Before I would ever open the book, we would do some close reading with the poem, The Red Wheelbarrow by William Carlos Williams, which is a great one for visualization. It's also super short and pretty easy to analyze.
"Now can we start reading it?"
Nope. The book would remain on the tray of my board, taunting them.
The next day, we would do some close reading with the poem, Stopping By The Woods On A Snowy Evening by Robert Frost. This blog post will walk you through how I would teach them to do close reading with a poem... and be sure to stick around for a BONUS at the end!
I liked to use different colored pens as I went through the steps so my students could see how my thinking progressed. This is a great technique when you can display your "live" work on the board with a document camera.
First, I would label stanzas and rhyme scheme. You can also number the verses for the purpose of future discussions, but since this one is pretty short (and the verses are not very wordy), I would just have students refer to the stanza they are talking about when discussing.
Next, you want students to "get the gist" of the poem. Students will annotate their initial thoughts during the first read. (Check this post for a great annotation bookmark students can use as a reminder!)
If this is the first time you are close reading a poem together, I would definitely do it "think aloud" style. Read it aloud, and as you come across things that "jump out" to you (or that you want to jump out to students), stop and talk about your thoughts as you jot them down. For example, the first stanza talks about the woods being owned by someone who doesn't live there. I would underline and annotate this thought as I read to them. After going through the entire poem this way, write a short summary: the gist.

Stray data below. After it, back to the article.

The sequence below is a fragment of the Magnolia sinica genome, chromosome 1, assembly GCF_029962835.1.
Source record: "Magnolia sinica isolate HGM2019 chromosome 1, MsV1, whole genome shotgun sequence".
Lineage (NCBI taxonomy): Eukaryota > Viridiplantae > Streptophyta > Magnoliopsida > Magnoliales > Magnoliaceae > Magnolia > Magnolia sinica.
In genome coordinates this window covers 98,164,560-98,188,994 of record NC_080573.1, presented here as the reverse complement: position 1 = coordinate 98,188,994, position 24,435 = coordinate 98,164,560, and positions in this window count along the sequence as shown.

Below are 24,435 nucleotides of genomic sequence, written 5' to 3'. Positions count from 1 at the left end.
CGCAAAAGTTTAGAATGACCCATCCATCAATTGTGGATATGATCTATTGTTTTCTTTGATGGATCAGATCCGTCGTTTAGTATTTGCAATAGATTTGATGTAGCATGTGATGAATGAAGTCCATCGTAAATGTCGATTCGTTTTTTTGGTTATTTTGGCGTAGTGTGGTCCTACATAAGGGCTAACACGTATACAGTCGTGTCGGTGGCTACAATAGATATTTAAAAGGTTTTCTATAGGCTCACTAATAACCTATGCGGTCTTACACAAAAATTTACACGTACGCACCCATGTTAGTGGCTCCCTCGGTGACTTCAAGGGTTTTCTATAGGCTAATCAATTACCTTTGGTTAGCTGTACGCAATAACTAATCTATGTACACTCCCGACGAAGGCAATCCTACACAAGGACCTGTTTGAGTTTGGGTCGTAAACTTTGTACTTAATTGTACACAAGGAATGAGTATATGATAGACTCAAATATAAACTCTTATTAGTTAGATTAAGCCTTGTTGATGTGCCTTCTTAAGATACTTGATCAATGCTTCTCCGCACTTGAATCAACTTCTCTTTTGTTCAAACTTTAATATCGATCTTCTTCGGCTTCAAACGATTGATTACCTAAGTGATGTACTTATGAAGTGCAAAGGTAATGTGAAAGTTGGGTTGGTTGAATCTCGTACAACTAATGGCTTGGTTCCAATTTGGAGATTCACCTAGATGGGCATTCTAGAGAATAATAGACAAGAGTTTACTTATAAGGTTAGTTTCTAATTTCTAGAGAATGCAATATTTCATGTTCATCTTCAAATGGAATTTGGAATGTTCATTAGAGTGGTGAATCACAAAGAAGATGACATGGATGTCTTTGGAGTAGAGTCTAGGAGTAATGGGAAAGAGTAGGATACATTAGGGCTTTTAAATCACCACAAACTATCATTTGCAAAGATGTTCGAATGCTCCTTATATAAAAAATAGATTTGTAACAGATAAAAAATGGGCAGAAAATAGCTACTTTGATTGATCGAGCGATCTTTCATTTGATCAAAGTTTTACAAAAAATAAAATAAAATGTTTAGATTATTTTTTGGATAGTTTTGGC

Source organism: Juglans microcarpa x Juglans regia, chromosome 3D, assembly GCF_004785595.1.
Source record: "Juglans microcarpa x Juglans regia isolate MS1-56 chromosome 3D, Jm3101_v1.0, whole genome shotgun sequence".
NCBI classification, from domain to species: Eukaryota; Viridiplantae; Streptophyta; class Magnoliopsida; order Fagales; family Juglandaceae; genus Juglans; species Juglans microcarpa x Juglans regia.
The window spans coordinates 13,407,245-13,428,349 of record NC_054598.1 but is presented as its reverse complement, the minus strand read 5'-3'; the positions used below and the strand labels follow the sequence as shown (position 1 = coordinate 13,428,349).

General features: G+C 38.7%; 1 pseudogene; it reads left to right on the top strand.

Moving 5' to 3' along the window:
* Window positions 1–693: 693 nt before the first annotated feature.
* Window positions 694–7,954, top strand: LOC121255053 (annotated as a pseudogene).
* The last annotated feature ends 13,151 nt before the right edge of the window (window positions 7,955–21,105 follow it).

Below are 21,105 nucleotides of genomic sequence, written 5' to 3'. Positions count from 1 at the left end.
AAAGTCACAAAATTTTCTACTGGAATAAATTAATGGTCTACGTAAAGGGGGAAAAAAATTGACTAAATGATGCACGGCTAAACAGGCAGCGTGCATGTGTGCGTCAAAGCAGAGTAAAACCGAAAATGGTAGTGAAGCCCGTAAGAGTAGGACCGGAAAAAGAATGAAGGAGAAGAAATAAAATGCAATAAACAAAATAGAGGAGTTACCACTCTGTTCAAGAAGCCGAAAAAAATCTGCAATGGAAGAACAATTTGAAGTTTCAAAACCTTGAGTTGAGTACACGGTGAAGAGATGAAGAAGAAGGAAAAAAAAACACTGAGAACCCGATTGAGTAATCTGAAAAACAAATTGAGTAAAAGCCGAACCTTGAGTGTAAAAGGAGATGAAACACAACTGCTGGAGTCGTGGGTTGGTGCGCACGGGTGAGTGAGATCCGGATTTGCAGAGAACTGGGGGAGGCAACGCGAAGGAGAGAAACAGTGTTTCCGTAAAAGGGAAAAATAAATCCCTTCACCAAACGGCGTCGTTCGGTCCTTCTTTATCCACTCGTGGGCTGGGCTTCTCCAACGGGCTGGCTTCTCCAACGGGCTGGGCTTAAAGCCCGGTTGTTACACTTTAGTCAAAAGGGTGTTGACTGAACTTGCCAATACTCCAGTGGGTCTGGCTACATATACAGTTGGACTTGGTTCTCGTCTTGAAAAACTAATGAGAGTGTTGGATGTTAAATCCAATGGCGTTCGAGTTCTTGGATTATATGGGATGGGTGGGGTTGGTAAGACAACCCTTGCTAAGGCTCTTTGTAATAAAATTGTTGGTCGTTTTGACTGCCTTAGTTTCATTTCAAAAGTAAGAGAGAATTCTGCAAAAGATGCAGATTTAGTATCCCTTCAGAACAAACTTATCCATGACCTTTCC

Once students have an understanding of the poem, we want them to go even deeper and try to understand what is happening in the poem, and what the author wants to convey. It's important to provide a purpose for this read. Read the poem aloud to them again, and this time, focus on answers to the question: "Why does the horse think the stop is a mistake?"
I would point out the word "stopping" means that they had been moving, or traveling. I would also point out that there is no farmhouse, and they are basically in the middle of nowhere. This would probably confuse the horse since he most likely is used to only stopping for food or shelter when traveling, or when they arrive home. He shakes his bells to get his owner's attention.
I would also start a discussion about promises- who do you make promises to? (Most will likely reply to people they love or care about.) This will lead to a great new discussion, where do you think they are going in the poem?
Finally, the third read could be done on their own, but again, if this is the first time you are doing this with your students, I would still walk them through the last step. To connect to this poem, students can visualize it. I like to mark words that stand out to me that help me visualize.
You could do this all in one day, or stretch it over a couple days. And of course, your students are STILL WAITING for you to start reading Love That Dog! Now that you've read these two poems, you'll at least be able to start the book.
To make sure that the students know the poems Jack is referring to throughout the book, look ahead and see when it is necessary to analyze a new poem!
If you want to use this poem in your room, either with Love That Dog or without, you can get the lesson you've seen in this post for free here!